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Monday, June 6, 2011

The Drive for Big Acts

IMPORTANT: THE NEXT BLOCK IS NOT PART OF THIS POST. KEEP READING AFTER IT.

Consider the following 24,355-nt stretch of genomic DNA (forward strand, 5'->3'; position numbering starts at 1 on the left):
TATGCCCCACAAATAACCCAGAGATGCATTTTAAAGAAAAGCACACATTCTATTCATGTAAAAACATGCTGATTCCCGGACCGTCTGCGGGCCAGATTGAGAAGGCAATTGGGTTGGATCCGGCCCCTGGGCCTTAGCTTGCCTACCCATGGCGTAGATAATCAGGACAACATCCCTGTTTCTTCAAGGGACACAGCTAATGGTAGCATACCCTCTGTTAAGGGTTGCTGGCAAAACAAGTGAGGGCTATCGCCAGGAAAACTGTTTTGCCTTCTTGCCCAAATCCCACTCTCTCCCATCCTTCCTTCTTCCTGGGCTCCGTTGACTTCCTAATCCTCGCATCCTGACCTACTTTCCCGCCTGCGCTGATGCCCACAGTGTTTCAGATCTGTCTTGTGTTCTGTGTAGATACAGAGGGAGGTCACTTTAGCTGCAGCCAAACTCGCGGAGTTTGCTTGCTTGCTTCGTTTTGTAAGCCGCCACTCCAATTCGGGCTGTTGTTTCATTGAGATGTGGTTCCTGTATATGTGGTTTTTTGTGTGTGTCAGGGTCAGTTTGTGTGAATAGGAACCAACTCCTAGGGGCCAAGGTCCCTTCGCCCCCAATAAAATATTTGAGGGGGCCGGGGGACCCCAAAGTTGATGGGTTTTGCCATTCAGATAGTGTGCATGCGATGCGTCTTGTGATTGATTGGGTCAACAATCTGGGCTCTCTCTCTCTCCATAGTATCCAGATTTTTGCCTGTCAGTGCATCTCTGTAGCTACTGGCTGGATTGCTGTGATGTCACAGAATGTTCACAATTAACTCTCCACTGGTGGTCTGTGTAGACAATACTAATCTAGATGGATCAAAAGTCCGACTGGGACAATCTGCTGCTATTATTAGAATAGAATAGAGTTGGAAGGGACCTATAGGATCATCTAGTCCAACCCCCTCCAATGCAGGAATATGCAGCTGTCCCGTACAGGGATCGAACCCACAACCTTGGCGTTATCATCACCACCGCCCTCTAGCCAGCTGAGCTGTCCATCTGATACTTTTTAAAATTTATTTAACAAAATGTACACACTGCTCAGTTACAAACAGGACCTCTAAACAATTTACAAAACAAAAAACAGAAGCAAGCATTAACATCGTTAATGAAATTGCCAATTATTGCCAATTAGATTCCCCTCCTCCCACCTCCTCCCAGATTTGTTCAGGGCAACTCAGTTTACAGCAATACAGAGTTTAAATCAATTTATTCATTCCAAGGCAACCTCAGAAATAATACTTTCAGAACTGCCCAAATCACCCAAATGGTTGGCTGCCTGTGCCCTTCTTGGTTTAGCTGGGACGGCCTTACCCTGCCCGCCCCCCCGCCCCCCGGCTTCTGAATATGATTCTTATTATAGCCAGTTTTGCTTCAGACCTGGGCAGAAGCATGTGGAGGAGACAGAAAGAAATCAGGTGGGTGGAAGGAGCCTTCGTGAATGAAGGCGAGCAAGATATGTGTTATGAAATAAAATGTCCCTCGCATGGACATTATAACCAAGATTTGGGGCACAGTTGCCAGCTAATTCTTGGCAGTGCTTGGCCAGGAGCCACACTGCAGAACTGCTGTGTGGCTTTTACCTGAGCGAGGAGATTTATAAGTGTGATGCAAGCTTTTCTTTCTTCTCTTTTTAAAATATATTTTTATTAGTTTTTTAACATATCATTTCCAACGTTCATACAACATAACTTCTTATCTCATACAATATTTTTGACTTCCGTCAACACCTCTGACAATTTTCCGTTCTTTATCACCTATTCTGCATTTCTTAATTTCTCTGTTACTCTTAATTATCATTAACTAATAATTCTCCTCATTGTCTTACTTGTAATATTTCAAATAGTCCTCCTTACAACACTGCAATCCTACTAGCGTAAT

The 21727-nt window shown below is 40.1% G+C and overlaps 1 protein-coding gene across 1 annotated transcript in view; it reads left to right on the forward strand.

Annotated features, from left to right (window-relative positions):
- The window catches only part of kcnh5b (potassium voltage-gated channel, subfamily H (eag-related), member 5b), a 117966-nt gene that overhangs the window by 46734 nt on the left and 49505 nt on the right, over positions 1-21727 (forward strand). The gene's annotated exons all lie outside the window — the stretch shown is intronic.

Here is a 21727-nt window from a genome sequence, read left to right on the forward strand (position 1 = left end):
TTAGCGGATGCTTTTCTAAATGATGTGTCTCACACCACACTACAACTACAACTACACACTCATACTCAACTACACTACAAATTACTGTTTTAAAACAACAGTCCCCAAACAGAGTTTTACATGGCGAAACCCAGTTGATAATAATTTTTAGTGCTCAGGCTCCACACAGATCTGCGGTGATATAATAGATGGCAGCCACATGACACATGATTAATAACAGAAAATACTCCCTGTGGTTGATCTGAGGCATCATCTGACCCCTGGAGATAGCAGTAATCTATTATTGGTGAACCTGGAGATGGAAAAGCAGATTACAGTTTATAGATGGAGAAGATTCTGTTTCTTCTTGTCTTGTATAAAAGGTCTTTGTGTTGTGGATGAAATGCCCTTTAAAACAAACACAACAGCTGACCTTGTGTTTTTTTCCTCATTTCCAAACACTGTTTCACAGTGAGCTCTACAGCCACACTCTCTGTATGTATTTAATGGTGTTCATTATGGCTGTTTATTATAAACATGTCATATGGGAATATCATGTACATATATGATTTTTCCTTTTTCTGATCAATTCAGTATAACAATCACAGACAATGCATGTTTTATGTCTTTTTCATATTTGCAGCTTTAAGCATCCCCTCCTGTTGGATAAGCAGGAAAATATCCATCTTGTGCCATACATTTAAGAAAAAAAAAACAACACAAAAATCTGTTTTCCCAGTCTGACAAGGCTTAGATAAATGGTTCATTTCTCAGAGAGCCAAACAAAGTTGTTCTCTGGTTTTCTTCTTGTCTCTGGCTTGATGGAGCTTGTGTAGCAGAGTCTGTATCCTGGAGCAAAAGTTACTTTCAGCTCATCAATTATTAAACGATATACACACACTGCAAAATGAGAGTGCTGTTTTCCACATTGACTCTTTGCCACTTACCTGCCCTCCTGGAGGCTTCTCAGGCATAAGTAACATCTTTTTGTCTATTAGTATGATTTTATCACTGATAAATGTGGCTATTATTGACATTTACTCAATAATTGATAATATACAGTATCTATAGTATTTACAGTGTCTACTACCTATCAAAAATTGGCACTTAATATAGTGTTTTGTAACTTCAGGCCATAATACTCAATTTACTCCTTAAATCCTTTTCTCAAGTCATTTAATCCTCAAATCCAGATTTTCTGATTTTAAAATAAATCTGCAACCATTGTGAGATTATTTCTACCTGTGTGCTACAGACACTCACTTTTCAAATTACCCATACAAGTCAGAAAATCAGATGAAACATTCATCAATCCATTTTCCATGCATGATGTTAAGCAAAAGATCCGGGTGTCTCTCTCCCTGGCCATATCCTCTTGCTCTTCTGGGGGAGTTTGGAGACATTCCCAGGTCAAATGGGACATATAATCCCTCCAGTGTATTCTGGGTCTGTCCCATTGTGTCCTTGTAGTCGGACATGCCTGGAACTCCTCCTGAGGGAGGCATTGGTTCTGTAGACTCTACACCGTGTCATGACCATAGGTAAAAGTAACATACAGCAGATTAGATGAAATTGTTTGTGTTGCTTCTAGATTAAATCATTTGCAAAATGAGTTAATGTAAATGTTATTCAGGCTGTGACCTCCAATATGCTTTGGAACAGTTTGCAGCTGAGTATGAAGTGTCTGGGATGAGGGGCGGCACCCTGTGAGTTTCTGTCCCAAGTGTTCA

My previous blog was on our Sunday service which introduced a new theme that will be developed in the coming weeks—the significance of “Small Acts.”  I would like to discuss “Small Acts” and the humility they suggest and contrast that with the pride often associated with and driving “Big Acts.”  A “Big Act” that immediately comes to mind is the act of murder.  Surely the desire to do a “Big Act” with major impact is at the heart of this crime.  The gun on the street is not only an equalizer; it allows decisive and permanent dominance. It enables us to do “Big Acts”—big gestures that are at base motivated by pride.  We see this also occasionally upon the “spontaneous” receiving of awards.  It is with pride that the recipient thanks the “little people” that made it all possible in acceptance speeches tailored to outdo the Gettysburg Address.  The overweening pride that accompanies “Big Acts” can be embarrassing glaring.  “Big Acts” suggest heroics and self-promotion; “Small Acts” suggest a humility that seeks to effectively assist others.  Jesus reveals the heart of the matter (NIV Matthew 6:1-4): “Be careful not to practice your righteousness in front of others to be seen by them. If you do, you will have no reward from your Father in heaven. So when you give to the needy, do not announce it with trumpets, as the hypocrites do in the synagogues and on the streets, to be honored by others. Truly I tell you, they have received their reward in full.  But when you give to the needy, do not let your left hand know what your right hand is doing, so that your giving may be in secret. Then your Father, who sees what is done in secret, will reward you.”  

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